How TRPO works
Let’s also take a quick look at the objective function that TRPO uses (a.k.a. the surrogate advantage).
Objective function
Surrogate Advantage (source)
The above objective function attempts to estimate the advantage of the updated policy based on the advantage observed in the old policy. This concept is known as importance sampling. Put simply, we’re making the assumption that the ratios between the two probability distributions are equal to the ratios between the two advantages.
Anyway, we want to maximize this objective function (because we want to maximize the advantage of the action we take). But, we also don’t want to stray too far from our current policy.
KL Divergence
So how does TRPO do that? This is done by using something called the KullbackLeibler (KL) divergence between the predicted distributions of the old policy and the new policy for a given state.
Note: Oversimplifying a bit, the KL divergence is a way to measure how different one probability distribution is compared to another. Take a look at this stack exchange question to get a good intuition.
KL Divergence formula
In the case that P(x) and Q(x) are equal, the log of the ratio of the two probabilities would be equal to log(1) or 0. The larger the difference between the distributions for a given action, the larger the divergence is. By multiplying each log ratio by P(x), we are essentially weighting the divergence for a given action with the probability of picking that action.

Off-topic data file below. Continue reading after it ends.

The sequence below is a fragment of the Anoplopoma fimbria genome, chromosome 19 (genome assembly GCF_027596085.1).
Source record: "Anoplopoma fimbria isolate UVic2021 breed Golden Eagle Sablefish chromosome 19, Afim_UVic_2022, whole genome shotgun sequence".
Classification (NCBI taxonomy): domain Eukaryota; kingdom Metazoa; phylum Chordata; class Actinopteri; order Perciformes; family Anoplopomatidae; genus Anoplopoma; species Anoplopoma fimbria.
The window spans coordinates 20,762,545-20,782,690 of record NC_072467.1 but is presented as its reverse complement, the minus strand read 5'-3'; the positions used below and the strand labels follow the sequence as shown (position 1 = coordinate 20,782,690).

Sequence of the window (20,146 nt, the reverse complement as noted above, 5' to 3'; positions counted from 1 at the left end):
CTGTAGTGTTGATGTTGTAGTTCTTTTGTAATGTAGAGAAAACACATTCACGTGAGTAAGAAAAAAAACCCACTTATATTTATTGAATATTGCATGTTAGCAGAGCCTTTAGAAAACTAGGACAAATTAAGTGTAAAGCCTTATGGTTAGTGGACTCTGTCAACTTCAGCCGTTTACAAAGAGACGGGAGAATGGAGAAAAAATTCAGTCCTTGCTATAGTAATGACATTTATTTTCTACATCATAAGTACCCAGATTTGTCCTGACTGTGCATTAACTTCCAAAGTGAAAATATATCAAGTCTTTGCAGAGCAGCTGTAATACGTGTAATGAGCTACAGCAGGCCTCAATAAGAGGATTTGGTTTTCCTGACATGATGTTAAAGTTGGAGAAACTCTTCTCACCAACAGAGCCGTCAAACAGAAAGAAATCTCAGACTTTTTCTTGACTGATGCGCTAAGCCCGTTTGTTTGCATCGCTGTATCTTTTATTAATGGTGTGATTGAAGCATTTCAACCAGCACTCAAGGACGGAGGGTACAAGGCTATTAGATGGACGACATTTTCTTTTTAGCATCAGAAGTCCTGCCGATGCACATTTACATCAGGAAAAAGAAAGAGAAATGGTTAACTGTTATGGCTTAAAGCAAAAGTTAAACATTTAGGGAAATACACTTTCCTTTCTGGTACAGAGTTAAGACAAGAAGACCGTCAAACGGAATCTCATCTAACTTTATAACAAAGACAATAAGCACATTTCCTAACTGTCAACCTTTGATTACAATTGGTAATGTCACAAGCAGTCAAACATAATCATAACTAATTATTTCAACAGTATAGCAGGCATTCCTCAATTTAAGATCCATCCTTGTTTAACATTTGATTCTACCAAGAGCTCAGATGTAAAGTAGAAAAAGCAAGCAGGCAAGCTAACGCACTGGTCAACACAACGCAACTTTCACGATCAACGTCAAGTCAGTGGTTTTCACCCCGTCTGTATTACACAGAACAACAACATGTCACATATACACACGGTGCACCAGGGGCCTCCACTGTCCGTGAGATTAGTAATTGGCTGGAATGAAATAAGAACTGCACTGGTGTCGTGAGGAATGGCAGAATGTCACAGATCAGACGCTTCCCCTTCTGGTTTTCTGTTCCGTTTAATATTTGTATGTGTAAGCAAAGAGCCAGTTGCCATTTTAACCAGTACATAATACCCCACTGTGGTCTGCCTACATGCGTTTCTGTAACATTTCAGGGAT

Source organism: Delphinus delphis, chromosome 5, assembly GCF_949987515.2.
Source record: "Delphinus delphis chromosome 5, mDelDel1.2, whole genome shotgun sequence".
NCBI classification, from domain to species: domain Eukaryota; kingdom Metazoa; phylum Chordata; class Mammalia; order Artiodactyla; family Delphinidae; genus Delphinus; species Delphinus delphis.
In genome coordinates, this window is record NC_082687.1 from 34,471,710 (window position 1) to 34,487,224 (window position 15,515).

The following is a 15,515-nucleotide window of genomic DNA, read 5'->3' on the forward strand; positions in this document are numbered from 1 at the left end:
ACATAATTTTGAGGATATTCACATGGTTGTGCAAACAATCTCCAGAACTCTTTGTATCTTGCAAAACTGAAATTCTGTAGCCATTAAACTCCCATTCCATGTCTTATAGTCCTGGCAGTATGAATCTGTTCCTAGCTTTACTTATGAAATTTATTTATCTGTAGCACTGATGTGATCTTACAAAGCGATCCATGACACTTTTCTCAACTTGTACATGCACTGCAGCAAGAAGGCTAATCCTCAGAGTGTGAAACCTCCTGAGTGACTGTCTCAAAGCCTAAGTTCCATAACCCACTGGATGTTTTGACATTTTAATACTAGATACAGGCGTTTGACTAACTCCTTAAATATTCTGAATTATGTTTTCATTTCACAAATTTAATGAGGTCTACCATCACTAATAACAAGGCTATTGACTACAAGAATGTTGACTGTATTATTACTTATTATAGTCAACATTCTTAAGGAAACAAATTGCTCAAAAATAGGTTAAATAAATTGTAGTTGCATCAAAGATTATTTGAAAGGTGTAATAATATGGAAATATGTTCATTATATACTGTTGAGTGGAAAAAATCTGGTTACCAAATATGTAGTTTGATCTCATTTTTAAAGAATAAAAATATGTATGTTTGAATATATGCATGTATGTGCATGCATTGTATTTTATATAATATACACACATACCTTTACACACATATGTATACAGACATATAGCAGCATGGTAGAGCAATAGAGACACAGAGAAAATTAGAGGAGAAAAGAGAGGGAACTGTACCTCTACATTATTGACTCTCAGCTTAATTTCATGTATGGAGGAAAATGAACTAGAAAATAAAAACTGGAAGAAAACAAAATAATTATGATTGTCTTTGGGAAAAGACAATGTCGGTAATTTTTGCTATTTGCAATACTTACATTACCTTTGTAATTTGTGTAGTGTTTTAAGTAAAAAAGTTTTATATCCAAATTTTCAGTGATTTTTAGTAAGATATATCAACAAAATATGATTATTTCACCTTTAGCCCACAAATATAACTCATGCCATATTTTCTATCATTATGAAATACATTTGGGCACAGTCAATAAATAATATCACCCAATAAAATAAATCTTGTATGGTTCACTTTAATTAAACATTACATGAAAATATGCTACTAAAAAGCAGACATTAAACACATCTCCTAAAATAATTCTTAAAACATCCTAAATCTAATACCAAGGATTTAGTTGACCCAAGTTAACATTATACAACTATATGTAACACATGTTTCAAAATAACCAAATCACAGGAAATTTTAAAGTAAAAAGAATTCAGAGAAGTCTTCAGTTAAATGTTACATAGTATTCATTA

You don’t have to worry too much about the equation. I’m just mentioning it to give familiarity in case it comes up elsewhere.
Optimizing
Let’s look at how all this comes together.
We want to maximize the surrogate advantage. But, when maximizing it, the new policy can deviate a lot from the old policy. This can lead to the problems which we talked about in the beginning.
To avoid this, we look at the KL divergence. We only update our parameters if the KL divergence is below a certain value.
All this can be summarized into the following equation.
TRPO update equation (source)
where,
In other words,

We’re trying to maximize the previously mentioned objective function